A new Mississippi law will require doctors to collect umbilical cord blood from young mothers who might have been the victims of statutory rape. The law, which goes into effect July 1, is entering unchartered legal territory as many doctors and citizens are concerned about privacy rights of DNA.
As noted by Huffington Post, the main purpose of the law is to curb teenage pregnancy. The blood collected from the umbilical cords will be entered into the state medical examiner’s records to be used to persecute statutory rapists.
The law will only affect mothers who became pregnant when they were younger than 16 years old and the father is either in question over 21. In these cases, doctors and midwives will be mandated to collect the cord blood and hand it over to authorities to prove the paternity of the baby in order to charge the father for wrongdoing.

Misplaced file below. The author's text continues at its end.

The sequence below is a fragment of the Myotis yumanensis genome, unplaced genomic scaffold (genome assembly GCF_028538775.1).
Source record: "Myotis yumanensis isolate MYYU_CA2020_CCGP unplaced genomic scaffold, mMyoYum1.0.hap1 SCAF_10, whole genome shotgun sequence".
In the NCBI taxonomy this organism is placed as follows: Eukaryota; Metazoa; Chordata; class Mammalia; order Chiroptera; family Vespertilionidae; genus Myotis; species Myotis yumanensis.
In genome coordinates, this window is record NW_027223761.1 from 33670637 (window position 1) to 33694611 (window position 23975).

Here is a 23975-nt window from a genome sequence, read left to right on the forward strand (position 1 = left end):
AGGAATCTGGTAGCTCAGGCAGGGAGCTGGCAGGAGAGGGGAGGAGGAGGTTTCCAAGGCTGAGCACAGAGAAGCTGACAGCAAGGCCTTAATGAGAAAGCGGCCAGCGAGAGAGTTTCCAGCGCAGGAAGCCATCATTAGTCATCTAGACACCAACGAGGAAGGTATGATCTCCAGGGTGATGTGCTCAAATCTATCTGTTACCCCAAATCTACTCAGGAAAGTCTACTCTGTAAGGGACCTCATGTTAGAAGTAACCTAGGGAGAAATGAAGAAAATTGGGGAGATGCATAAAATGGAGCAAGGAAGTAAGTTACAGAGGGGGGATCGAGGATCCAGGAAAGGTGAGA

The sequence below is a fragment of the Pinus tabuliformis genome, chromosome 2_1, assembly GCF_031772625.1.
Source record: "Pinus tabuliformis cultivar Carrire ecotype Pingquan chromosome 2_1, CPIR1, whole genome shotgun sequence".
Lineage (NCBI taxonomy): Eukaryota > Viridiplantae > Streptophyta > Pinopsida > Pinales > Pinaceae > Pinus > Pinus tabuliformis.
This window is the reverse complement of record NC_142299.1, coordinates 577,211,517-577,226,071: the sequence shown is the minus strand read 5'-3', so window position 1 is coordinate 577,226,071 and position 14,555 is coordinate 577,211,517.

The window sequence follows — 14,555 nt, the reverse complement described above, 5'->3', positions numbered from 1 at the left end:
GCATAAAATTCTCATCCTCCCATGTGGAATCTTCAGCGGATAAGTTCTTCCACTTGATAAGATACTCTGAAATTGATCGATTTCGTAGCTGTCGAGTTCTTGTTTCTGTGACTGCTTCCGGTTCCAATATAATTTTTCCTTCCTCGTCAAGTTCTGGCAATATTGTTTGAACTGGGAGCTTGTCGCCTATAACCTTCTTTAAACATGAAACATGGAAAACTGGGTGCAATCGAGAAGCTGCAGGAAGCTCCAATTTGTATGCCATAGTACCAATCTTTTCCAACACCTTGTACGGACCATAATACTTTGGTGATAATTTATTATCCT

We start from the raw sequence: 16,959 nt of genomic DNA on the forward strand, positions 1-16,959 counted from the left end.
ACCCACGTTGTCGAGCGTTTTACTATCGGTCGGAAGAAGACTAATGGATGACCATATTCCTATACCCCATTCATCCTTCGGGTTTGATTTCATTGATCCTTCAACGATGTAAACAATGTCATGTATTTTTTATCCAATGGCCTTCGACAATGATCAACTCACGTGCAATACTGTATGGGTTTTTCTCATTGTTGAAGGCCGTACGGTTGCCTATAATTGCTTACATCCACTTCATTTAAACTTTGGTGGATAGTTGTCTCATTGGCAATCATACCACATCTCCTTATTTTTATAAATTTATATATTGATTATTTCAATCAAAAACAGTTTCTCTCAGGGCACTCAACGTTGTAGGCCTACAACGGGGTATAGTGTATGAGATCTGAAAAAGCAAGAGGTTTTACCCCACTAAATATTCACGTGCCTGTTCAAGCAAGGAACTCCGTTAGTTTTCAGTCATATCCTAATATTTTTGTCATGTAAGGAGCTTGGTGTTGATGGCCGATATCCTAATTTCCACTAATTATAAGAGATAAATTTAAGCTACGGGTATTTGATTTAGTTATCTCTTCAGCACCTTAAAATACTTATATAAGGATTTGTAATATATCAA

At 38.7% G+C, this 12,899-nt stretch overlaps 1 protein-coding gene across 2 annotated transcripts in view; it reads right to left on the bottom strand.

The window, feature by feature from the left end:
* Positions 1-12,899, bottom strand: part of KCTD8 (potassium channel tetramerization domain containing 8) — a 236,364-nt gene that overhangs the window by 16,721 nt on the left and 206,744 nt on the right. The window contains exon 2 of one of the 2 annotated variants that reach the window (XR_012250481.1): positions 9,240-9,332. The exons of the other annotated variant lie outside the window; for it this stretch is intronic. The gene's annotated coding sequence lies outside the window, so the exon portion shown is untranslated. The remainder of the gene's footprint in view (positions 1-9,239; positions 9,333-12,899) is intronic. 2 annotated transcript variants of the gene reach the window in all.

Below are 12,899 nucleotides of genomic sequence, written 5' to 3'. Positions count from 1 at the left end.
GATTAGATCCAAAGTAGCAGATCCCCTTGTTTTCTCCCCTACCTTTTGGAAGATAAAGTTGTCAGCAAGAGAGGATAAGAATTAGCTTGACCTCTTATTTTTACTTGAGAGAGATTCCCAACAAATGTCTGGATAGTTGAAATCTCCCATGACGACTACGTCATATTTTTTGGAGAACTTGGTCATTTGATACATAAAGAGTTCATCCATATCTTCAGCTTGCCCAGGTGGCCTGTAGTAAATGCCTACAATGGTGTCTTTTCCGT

Supporters of the law argue it will deter older men from having sex with younger girls, but critics cannot see how this controversial law will have much effect on the rate of teenage pregnancy.
Mississippi has one of the nation’s highest rates for teenage births, as 55 out of 1,000 babies are born to mothers between the ages of 15 and 19. The national average is around 34.2 births per 1,000, according to the Centers for Disease Control.
Mississippi Governor Phil Bryant (R) is a strong supporter of the bill along with other state Republicans.
"As governor, I am serious about confronting and reducing teen pregnancy in Mississippi," Bryant said. "Unfortunately, part of this epidemic is driven by sexual offenders who prey on young girls. This measure provides law enforcement with another tool to help identify these men and bring them to justice."
For now, the law is relying on the fact that the mothers do not have constitutional privacy over the DNA, which is usually intended to become medical waste and the trash is not constitutionally protected.
One of the more intriguing aspects of this law is its widespread Republican support. Many Republicans, as it is well known, are against stem cell research despite the fact that stem cells — though admittedly different than cord blood — are also destined to become medical waste and so would fall under this law as well.